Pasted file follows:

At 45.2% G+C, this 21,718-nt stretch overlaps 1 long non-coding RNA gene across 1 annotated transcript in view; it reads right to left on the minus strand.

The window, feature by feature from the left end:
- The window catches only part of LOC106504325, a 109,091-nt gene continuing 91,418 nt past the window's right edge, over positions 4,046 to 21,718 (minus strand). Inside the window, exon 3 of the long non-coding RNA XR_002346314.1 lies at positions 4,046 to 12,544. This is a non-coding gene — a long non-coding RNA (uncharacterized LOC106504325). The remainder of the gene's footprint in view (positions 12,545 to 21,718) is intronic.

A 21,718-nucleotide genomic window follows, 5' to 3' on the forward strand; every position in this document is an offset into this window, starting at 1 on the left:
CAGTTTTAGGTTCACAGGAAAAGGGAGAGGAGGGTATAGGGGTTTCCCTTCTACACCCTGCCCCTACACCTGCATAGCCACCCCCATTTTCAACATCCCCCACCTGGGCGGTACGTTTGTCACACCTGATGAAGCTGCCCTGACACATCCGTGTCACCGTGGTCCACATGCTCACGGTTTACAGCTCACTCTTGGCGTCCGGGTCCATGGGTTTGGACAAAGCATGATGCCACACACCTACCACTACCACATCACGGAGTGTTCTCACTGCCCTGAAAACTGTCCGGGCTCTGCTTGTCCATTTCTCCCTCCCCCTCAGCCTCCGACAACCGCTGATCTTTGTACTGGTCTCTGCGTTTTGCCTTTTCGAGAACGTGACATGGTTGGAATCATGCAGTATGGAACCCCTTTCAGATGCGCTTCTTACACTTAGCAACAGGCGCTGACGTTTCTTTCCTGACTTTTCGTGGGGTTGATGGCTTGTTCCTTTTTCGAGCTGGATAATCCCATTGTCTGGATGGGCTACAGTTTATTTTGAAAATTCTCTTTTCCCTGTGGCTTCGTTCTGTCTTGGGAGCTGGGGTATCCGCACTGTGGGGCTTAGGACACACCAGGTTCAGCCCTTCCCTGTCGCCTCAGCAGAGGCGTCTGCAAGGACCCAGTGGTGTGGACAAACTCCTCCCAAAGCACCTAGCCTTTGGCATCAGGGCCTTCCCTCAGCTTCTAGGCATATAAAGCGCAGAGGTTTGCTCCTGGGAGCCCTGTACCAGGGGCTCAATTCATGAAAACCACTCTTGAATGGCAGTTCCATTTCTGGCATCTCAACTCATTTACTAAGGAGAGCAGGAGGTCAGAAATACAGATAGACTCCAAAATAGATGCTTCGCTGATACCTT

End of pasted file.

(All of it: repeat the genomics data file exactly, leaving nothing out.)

At 45.2% G+C, this 21,718-nt stretch overlaps 1 long non-coding RNA gene across 1 annotated transcript in view; it reads right to left on the minus strand.

The window, feature by feature from the left end:
- The window catches only part of LOC106504325, a 109,091-nt gene continuing 91,418 nt past the window's right edge, over positions 4,046 to 21,718 (minus strand). Inside the window, exon 3 of the long non-coding RNA XR_002346314.1 lies at positions 4,046 to 12,544. This is a non-coding gene — a long non-coding RNA (uncharacterized LOC106504325). The remainder of the gene's footprint in view (positions 12,545 to 21,718) is intronic.

A 21,718-nucleotide genomic window follows, 5' to 3' on the forward strand; every position in this document is an offset into this window, starting at 1 on the left:
CAGTTTTAGGTTCACAGGAAAAGGGAGAGGAGGGTATAGGGGTTTCCCTTCTACACCCTGCCCCTACACCTGCATAGCCACCCCCATTTTCAACATCCCCCACCTGGGCGGTACGTTTGTCACACCTGATGAAGCTGCCCTGACACATCCGTGTCACCGTGGTCCACATGCTCACGGTTTACAGCTCACTCTTGGCGTCCGGGTCCATGGGTTTGGACAAAGCATGATGCCACACACCTACCACTACCACATCACGGAGTGTTCTCACTGCCCTGAAAACTGTCCGGGCTCTGCTTGTCCATTTCTCCCTCCCCCTCAGCCTCCGACAACCGCTGATCTTTGTACTGGTCTCTGCGTTTTGCCTTTTCGAGAACGTGACATGGTTGGAATCATGCAGTATGGAACCCCTTTCAGATGCGCTTCTTACACTTAGCAACAGGCGCTGACGTTTCTTTCCTGACTTTTCGTGGGGTTGATGGCTTGTTCCTTTTTCGAGCTGGATAATCCCATTGTCTGGATGGGCTACAGTTTATTTTGAAAATTCTCTTTTCCCTGTGGCTTCGTTCTGTCTTGGGAGCTGGGGTATCCGCACTGTGGGGCTTAGGACACACCAGGTTCAGCCCTTCCCTGTCGCCTCAGCAGAGGCGTCTGCAAGGACCCAGTGGTGTGGACAAACTCCTCCCAAAGCACCTAGCCTTTGGCATCAGGGCCTTCCCTCAGCTTCTAGGCATATAAAGCGCAGAGGTTTGCTCCTGGGAGCCCTGTACCAGGGGCTCAATTCATGAAAACCACTCTTGAATGGCAGTTCCATTTCTGGCATCTCAACTCATTTACTAAGGAGAGCAGGAGGTCAGAAATACAGATAGACTCCAAAATAGATGCTTCGCTGATACCTT